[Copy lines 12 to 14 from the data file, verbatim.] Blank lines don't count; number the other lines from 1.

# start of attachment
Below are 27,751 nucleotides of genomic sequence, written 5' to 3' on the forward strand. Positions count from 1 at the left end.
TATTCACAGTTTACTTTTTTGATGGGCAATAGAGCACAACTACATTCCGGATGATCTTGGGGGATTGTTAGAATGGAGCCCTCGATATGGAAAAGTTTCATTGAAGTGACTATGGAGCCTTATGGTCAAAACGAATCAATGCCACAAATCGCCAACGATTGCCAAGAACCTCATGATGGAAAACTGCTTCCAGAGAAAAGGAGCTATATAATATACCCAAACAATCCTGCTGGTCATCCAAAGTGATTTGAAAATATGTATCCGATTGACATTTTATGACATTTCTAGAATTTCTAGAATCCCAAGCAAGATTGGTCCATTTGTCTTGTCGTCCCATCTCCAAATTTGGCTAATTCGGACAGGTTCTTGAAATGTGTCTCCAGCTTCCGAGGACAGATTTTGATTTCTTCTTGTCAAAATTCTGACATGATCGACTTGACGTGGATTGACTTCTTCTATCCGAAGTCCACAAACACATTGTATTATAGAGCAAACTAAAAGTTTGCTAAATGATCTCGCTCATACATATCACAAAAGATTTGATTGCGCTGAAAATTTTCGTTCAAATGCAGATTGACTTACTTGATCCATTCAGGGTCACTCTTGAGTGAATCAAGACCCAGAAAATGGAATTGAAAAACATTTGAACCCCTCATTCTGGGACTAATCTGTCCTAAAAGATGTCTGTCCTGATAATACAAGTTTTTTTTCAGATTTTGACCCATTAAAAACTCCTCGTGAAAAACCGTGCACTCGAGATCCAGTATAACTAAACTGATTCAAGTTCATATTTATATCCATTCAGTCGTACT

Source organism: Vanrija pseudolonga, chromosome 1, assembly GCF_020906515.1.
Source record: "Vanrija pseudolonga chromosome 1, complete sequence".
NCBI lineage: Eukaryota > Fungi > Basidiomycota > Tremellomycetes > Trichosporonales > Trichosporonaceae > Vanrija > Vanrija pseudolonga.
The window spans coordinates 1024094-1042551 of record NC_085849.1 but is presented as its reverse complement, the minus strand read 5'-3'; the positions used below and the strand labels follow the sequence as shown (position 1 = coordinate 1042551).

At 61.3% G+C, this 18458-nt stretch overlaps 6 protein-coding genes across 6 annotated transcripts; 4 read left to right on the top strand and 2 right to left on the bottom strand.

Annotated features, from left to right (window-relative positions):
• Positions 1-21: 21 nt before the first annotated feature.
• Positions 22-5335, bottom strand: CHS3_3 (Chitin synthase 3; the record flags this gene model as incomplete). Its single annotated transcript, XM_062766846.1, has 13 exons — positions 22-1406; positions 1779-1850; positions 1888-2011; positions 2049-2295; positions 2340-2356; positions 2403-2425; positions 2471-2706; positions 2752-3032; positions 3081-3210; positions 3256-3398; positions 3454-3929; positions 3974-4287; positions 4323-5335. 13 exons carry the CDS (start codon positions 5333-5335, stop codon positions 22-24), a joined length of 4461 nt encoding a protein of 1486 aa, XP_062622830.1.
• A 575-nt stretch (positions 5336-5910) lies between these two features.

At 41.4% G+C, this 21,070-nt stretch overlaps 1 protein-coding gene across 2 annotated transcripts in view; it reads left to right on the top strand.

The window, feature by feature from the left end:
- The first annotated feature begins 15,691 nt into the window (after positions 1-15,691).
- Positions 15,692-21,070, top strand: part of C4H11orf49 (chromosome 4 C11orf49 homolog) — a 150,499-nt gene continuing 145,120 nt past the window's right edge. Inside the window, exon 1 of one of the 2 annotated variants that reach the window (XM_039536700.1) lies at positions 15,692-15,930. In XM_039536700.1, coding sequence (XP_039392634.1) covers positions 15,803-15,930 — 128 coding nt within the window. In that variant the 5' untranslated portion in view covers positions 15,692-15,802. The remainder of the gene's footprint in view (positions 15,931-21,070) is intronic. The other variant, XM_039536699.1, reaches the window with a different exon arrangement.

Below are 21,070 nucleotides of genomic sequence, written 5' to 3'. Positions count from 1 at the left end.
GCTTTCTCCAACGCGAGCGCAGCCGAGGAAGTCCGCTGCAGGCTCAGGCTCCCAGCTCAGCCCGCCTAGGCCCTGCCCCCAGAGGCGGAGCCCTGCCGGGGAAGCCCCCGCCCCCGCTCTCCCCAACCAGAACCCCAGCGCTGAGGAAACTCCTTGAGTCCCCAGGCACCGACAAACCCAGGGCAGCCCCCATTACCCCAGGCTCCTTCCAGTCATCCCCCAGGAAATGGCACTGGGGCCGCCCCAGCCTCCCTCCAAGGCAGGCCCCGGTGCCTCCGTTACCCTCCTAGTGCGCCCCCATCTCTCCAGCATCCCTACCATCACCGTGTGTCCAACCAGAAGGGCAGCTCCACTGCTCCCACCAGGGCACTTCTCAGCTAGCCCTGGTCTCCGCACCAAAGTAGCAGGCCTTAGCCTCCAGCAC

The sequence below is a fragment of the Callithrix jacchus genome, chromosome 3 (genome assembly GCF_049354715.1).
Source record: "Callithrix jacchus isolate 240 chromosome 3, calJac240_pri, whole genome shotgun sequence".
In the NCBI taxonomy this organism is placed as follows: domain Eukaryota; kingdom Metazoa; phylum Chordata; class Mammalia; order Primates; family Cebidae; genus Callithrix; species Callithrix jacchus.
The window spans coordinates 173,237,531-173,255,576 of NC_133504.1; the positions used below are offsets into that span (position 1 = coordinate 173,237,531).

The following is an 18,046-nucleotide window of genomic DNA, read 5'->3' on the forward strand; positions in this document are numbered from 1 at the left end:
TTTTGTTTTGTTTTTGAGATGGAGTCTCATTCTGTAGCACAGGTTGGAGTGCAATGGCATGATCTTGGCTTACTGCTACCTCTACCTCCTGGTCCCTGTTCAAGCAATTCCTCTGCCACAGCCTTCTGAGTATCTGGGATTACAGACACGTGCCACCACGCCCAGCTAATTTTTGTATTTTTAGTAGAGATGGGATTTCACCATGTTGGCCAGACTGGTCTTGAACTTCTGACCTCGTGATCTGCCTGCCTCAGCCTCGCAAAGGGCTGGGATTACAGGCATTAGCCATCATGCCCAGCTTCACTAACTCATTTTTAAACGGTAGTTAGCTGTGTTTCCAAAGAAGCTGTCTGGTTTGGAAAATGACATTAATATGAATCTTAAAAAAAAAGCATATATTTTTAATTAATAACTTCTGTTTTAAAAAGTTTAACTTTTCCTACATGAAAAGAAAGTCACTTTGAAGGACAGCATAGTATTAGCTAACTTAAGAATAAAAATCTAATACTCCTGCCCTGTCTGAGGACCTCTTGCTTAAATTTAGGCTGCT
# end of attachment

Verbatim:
At 41.4% G+C, this 21,070-nt stretch overlaps 1 protein-coding gene across 2 annotated transcripts in view; it reads left to right on the top strand.

The window, feature by feature from the left end:
- The first annotated feature begins 15,691 nt into the window (after positions 1-15,691).